University Of Tasmania

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More than a house: Women’s recovery from homelessness in Australia

journal contribution
posted on 2023-05-21, 01:45 authored by Phipps, M, Lisa DaltonLisa Dalton, Hazel MaxwellHazel Maxwell, Cleary, M
Recovery from homelessness for women is often a long, complex and highly individualised journey. This study investigated women's experiences of exiting homelessness and examined the factors that influenced recovery. The qualitative interpretive study involved auto-driven photo elicitation and in-depth interviews with 11 women who had previously been homeless. It took place in Australia between August 2018 and August 2019. Women took photographs that represented their experiences of exiting homelessness to guide discussion during interviews. Data were analysed using thematic analysis. Findings indicate that recovery from homelessness involves more than becoming housed. Recovery from homelessness is the overarching theme being presented, described using five subthemes: Finding the right house, Making a house a home, Connection, Building confidence and Helping others. Housing was only the starting point for recovery from homelessness for women. The women drew on their own self determination to create factors necessary for recovery from the experience of homelessness. We conclude that ongoing support is necessary to empower and assist women recovering from the traumatic experiences of homelessness. Traumainformed care offers service providers a framework for supporting women who have lived through homelessness. Services can draw on this framework to provide support beyond the point of securing a house and assist women to create a home environment, build confidence in themselves and form connections to their community as they transition out of homelessness.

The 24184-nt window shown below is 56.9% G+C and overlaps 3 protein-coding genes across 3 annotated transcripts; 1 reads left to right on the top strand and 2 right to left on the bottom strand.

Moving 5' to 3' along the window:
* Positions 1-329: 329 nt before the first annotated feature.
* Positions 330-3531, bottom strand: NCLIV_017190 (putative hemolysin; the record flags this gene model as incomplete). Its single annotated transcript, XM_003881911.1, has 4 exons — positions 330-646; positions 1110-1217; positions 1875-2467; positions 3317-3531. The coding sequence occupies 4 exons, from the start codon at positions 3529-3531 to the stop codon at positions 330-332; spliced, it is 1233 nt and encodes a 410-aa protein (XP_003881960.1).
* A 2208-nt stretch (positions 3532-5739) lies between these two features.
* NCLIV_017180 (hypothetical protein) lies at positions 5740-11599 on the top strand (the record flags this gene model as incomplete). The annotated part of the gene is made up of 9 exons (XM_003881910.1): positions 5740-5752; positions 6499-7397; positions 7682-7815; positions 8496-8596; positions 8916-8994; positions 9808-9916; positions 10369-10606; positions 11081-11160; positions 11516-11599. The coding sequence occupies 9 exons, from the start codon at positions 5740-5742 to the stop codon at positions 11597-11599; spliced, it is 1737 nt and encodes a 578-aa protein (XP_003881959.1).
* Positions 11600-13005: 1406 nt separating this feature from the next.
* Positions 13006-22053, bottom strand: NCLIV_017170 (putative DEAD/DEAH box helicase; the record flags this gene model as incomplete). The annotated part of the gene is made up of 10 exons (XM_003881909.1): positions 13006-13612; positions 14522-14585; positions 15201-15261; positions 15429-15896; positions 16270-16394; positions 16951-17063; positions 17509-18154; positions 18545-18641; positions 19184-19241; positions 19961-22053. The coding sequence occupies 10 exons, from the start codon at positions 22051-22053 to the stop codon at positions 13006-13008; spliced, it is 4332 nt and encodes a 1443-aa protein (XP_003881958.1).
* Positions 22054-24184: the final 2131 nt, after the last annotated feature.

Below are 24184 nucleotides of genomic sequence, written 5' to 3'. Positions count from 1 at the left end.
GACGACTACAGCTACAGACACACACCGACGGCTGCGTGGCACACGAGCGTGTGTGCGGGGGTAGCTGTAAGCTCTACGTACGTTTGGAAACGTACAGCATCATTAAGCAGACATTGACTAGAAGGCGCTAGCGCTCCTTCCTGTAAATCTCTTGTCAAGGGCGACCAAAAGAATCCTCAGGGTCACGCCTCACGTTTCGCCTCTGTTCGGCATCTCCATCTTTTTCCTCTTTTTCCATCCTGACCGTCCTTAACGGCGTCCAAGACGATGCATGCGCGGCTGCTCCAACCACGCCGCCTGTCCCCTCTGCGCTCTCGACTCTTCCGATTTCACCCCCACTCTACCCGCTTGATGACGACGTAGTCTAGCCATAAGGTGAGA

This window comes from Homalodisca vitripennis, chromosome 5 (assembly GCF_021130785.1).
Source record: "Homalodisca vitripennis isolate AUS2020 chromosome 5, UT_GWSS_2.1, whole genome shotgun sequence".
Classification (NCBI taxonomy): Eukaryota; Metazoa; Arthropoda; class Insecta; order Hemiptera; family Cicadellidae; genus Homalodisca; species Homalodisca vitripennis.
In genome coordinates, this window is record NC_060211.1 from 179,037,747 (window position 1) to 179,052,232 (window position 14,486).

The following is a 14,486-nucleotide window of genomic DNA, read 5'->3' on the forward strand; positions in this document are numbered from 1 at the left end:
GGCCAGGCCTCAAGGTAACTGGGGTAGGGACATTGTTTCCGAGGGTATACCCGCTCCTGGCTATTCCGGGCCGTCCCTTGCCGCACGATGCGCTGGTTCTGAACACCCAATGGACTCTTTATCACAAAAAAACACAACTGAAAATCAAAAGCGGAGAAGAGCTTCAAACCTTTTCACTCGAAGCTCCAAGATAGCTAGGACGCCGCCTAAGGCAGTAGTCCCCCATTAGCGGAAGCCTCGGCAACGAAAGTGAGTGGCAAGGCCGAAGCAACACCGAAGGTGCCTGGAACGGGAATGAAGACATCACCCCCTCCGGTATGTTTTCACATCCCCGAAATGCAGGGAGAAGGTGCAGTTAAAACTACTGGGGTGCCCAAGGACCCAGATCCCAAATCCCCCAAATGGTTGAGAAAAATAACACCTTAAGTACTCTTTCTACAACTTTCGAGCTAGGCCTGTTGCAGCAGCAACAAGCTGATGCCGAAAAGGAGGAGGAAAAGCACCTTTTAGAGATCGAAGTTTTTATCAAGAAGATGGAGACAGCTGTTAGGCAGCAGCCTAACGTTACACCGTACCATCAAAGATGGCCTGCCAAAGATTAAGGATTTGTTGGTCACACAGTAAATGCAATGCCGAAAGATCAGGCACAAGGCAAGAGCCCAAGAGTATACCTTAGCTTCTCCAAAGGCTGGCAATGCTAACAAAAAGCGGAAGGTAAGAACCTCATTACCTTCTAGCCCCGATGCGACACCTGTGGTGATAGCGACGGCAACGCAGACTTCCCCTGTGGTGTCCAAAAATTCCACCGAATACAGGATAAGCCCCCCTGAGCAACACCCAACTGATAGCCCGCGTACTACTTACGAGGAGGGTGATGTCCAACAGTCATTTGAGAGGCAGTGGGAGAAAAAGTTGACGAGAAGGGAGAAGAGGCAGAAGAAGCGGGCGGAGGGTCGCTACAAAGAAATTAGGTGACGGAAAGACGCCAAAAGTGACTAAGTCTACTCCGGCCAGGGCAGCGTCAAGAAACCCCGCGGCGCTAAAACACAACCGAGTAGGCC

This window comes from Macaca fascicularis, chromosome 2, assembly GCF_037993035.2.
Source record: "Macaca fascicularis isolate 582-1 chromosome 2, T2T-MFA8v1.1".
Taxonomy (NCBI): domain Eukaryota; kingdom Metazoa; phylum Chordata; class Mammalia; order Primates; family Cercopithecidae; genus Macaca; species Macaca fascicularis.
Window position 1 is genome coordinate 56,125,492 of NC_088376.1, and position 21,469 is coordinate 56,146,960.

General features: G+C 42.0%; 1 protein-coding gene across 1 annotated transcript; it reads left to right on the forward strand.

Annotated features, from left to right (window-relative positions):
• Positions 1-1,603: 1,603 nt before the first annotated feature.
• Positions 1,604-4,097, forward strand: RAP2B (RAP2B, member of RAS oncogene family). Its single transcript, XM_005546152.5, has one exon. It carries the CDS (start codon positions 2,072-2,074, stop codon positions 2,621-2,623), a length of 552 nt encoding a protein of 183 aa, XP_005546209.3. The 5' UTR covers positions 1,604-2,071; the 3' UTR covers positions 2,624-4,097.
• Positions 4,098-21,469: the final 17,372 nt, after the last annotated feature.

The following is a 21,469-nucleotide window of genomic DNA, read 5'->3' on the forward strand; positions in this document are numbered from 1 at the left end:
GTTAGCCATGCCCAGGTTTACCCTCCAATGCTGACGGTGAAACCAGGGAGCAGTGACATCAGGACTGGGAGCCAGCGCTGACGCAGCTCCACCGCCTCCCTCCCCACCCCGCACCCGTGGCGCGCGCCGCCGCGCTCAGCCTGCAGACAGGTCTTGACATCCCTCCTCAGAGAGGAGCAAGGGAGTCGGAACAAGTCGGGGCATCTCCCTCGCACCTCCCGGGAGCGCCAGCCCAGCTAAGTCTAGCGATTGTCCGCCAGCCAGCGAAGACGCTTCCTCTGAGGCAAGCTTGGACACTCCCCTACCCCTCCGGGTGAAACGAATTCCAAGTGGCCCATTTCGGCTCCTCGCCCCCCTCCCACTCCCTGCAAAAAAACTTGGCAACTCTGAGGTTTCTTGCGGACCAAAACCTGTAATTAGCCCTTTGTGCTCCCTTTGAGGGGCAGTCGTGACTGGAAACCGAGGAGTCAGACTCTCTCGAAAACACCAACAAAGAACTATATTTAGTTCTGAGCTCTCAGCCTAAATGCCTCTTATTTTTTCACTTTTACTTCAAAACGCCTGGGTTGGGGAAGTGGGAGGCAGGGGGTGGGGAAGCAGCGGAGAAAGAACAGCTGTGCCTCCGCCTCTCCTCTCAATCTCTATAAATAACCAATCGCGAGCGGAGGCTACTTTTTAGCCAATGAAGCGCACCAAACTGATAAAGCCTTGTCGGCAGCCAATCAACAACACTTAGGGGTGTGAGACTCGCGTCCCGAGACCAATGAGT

Publication title

Health and Social Care in The Community Online






School of Health Sciences


Wiley-Blackwell Publishing Ltd.

Place of publication

United Kingdom

Rights statement

© 2021 John Wiley & Sons Ltd

Repository Status

  • Restricted

Socio-economic Objectives

Health inequalities; Mental health